Project improves access to Still River in New Milford
NEW MILFORD — A week ago, the space next to the animal shelter on Erickson Road was an open field with a sharp drop off to the Still River and banked by woods.
The area was transformed to have a gradual slope to the edge of the river made of gravel and lined with large, flat rocks. Teen stewards, volunteers from Aquarion Water Co., employees from Earth Tones, and members of the Housatonic Valley Association moved throughout the space, planting native plants and adding mulch along the new canoe and kayak access site.
The work is part of the association’s larger mission of improving the health of the Still River and surrounding watershed.
“Improving the water quality makes it easier to get out for recreation and getting people on the water means they’re excited to preserve the river,” said Mike Jastremski, the association’s watershed conservation director. “We have a lot of kids who live in the watershed that don’t know the river is there.”
The project is meant to make it easier for people to use the river and helps connect the water trail. The nearest access points to the Still River are 5.85 miles away near the Four Corners in Brookfield and 3.12 miles away where it flows into the Housatonic River. This means that prior to the project, there was about nine miles of river that were difficult to access.
“You had to go down the steep bank or carry your boat through the woods before,” Jastremski said.
“It wasn’t easy.”
Lisa Turoczi, co-owner of Earth Tones and the project designer, said the site was created to allow easy access, as well as prevent pollutants from running into the river from the lawn, road or roof of the shelter. It uses a bioswale and allows the runoff to percolate into the ground and filter before entering the river.
The large flat rocks were designed to protect the bank from rising waters, as well as provide seating.
“If you don’t have a canoe and kayak, you can still sit and enjoy the river,” Turoczi said. “It’s very beautiful.”
She said she hopes it can be an educational tool too on using native plants and preventing stormwater runoff.
“Sometimes people have the connotation that native plants are just weedy, but they’re very important,” she said. “They are beautiful. They have vibrant colors and you can design with them.”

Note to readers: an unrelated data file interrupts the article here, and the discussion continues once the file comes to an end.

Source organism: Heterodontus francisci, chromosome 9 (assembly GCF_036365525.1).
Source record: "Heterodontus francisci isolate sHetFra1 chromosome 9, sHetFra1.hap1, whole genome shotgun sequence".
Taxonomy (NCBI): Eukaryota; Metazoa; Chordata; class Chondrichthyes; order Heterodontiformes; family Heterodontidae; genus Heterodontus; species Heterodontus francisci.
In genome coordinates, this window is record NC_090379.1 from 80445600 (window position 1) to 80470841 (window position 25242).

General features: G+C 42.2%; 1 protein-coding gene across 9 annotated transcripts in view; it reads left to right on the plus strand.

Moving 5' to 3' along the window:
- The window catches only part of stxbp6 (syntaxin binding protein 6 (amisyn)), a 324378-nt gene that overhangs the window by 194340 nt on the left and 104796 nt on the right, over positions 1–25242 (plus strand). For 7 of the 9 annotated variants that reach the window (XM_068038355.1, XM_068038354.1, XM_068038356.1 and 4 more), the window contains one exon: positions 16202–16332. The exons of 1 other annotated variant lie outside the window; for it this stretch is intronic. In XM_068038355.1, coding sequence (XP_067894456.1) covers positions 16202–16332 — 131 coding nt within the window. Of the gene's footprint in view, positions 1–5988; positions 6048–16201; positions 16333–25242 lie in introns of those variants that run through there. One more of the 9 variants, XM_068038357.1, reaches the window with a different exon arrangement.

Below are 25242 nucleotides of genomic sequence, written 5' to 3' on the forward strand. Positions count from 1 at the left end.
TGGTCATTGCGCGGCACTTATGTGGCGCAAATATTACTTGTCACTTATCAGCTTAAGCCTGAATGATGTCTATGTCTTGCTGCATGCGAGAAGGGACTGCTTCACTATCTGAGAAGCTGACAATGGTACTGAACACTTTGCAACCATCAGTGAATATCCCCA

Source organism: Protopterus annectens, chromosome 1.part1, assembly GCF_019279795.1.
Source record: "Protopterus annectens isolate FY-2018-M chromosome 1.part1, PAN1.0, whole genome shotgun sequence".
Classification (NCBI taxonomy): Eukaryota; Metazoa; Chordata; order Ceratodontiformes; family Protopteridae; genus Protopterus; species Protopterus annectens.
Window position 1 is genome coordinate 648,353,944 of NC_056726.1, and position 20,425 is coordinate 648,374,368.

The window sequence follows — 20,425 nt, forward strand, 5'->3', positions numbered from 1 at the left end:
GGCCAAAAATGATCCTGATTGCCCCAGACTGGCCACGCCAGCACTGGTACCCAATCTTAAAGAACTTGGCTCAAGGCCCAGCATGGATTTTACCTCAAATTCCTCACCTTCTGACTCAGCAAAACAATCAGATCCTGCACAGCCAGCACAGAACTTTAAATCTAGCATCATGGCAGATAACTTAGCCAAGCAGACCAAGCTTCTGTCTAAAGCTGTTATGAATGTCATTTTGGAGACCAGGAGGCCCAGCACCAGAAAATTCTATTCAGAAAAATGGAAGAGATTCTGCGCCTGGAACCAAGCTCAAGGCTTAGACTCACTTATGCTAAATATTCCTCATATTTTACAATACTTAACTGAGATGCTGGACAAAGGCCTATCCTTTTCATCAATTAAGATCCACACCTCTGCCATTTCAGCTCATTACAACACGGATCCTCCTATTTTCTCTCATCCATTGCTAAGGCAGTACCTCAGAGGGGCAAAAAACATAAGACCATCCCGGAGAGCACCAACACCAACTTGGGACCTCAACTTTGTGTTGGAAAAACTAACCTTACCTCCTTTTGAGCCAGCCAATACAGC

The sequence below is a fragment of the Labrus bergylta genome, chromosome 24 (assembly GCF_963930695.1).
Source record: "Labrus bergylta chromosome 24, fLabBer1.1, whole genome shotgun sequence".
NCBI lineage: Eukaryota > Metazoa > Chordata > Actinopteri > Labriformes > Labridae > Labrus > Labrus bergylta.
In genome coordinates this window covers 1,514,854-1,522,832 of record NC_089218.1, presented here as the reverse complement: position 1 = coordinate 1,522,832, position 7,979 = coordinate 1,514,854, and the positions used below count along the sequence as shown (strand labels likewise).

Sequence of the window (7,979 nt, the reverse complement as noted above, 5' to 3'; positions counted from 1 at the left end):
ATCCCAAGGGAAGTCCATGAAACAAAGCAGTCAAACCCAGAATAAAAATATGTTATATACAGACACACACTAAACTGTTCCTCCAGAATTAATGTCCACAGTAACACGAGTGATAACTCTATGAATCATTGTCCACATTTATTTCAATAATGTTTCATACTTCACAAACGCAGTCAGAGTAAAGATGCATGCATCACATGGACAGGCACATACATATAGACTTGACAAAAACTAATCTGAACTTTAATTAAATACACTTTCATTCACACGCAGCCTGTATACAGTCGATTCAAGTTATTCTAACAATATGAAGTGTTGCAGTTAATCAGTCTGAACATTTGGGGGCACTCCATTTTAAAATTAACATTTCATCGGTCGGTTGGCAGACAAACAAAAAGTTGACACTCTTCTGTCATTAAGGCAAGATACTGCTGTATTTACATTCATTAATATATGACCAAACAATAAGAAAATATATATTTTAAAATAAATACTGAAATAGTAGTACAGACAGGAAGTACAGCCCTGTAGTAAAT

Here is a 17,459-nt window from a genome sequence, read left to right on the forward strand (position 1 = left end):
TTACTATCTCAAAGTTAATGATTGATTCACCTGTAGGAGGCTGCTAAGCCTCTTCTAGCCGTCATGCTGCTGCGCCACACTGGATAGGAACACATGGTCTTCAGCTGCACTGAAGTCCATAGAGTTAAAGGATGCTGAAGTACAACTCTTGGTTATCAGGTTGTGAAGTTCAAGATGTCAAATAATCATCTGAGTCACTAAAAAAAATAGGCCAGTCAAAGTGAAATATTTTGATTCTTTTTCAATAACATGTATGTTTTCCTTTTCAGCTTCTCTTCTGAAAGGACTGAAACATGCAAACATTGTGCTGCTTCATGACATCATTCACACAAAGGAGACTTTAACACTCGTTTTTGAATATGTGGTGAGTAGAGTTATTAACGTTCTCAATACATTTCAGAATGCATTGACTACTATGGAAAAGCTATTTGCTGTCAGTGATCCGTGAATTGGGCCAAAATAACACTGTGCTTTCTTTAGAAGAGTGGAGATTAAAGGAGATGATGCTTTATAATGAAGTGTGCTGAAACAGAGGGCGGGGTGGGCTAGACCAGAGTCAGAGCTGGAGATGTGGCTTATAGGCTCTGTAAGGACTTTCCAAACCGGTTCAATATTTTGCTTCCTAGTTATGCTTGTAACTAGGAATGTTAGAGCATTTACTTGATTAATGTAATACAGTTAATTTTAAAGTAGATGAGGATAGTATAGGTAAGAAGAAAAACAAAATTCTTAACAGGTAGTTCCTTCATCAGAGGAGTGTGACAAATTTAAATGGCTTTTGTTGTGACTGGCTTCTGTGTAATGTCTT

The access-point project started as a grant proposal from the King’s Mark and Conservationist and Development program about 10 years ago. The town inherited the project a few years later and asked the association to take it on a couple years ago.
Members of the Housatonic Valley Association and Mayor David Gronbach said they were excited to the see the project finally happen.
“Paddling the Still River is like stepping back in time and we are excited to offer residents and visitors the opportunity to explore,” Gronbach said.
It came together this year with grants from the Ellen Knowles Harcourt Foundation and the Natural Resources Damages Fund, which was set up as part of General Electric’s cleanup of PCBs in the Housatonic River.
There were also a lot of hands available to make the project a reality.
This was the first time teens spending the summer with the Still River Watershed Connections program were able to be involved in a large construction project. The program, now in its second year, provides environmental education and job skills to Danbury teens. It is coordinated by the association, Danbury Youth Services and the Still River Alliance Commission of Danbury.
Kevin Cajamarca, 14, of Danbury, said he decided to join the connections program because he enjoys learning about the environment and wanted to gain work experience. He has enjoyed learning about the watershed and the ecosystems within and hopes people gain an appreciation for the resource as well.
Cajamarca and four other teens involved in the project will be sharing what they learned during their time with the program at a presentation at the Still River Greenway at 10 a.m. on Wednesday.
“I really want people to take care of the river,” Cajamarca said. “When we were cleaning the river, I was disgusted when I pulled out tires and a mattress.”
The group spent most of its time this summer on the Still River Greenway in Danbury, removing invasive plants and pulling items from the river.
“We’ve come a long way, but there’s still a way to go,” said Joe Zipparo, the crew leader for the connections program.